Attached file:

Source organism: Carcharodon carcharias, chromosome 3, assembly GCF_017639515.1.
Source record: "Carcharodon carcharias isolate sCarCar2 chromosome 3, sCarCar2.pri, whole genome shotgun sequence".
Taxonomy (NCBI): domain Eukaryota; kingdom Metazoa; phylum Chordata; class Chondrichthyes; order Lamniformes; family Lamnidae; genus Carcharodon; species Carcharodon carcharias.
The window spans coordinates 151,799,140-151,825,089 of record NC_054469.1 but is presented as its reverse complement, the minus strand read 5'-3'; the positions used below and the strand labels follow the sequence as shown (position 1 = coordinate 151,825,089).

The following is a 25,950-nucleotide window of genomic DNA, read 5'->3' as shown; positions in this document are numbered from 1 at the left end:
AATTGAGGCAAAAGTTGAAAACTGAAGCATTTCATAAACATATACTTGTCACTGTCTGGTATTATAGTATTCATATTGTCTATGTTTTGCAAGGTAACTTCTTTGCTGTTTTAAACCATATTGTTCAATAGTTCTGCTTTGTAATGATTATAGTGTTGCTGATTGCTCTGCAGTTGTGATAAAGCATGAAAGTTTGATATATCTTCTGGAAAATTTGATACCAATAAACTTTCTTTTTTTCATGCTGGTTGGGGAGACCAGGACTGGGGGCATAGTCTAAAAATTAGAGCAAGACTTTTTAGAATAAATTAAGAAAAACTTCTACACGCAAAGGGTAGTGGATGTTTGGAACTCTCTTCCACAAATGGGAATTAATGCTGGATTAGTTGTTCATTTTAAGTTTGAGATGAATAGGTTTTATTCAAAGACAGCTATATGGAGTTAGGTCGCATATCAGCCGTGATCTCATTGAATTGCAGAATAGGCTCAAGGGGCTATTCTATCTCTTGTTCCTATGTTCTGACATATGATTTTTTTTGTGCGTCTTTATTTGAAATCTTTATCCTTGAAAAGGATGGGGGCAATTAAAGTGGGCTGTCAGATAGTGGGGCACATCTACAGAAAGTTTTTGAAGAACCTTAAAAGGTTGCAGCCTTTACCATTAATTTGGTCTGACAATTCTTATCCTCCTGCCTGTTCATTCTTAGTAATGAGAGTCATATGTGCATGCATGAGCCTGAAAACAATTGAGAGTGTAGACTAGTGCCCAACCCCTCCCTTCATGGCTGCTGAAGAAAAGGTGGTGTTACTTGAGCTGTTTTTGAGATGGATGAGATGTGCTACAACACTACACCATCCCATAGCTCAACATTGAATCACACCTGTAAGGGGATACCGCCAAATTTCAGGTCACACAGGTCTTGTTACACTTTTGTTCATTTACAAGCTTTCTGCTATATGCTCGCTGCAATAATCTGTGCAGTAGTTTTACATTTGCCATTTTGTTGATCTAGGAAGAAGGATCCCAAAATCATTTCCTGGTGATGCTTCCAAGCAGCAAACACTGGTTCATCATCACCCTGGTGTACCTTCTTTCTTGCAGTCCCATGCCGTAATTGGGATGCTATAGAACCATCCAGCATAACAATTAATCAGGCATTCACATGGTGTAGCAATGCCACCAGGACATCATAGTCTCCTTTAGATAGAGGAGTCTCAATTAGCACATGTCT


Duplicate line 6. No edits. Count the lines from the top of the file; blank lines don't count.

AATTGAGGCAAAAGTTGAAAACTGAAGCATTTCATAAACATATACTTGTCACTGTCTGGTATTATAGTATTCATATTGTCTATGTTTTGCAAGGTAACTTCTTTGCTGTTTTAAACCATATTGTTCAATAGTTCTGCTTTGTAATGATTATAGTGTTGCTGATTGCTCTGCAGTTGTGATAAAGCATGAAAGTTTGATATATCTTCTGGAAAATTTGATACCAATAAACTTTCTTTTTTTCATGCTGGTTGGGGAGACCAGGACTGGGGGCATAGTCTAAAAATTAGAGCAAGACTTTTTAGAATAAATTAAGAAAAACTTCTACACGCAAAGGGTAGTGGATGTTTGGAACTCTCTTCCACAAATGGGAATTAATGCTGGATTAGTTGTTCATTTTAAGTTTGAGATGAATAGGTTTTATTCAAAGACAGCTATATGGAGTTAGGTCGCATATCAGCCGTGATCTCATTGAATTGCAGAATAGGCTCAAGGGGCTATTCTATCTCTTGTTCCTATGTTCTGACATATGATTTTTTTTGTGCGTCTTTATTTGAAATCTTTATCCTTGAAAAGGATGGGGGCAATTAAAGTGGGCTGTCAGATAGTGGGGCACATCTACAGAAAGTTTTTGAAGAACCTTAAAAGGTTGCAGCCTTTACCATTAATTTGGTCTGACAATTCTTATCCTCCTGCCTGTTCATTCTTAGTAATGAGAGTCATATGTGCATGCATGAGCCTGAAAACAATTGAGAGTGTAGACTAGTGCCCAACCCCTCCCTTCATGGCTGCTGAAGAAAAGGTGGTGTTACTTGAGCTGTTTTTGAGATGGATGAGATGTGCTACAACACTACACCATCCCATAGCTCAACATTGAATCACACCTGTAAGGGGATACCGCCAAATTTCAGGTCACACAGGTCTTGTTACACTTTTGTTCATTTACAAGCTTTCTGCTATATGCTCGCTGCAATAATCTGTGCAGTAGTTTTACATTTGCCATTTTGTTGATCTAGGAAGAAGGATCCCAAAATCATTTCCTGGTGATGCTTCCAAGCAGCAAACACTGGTTCATCATCACCCTGGTGTACCTTCTTTCTTGCAGTCCCATGCCGTAATTGGGATGCTATAGAACCATCCAGCATAACAATTAATCAGGCATTCACATGGTGTAGCAATGCCACCAGGACATCATAGTCTCCTTTAGATAGAGGAGTCTCAATTAGCACATGTCT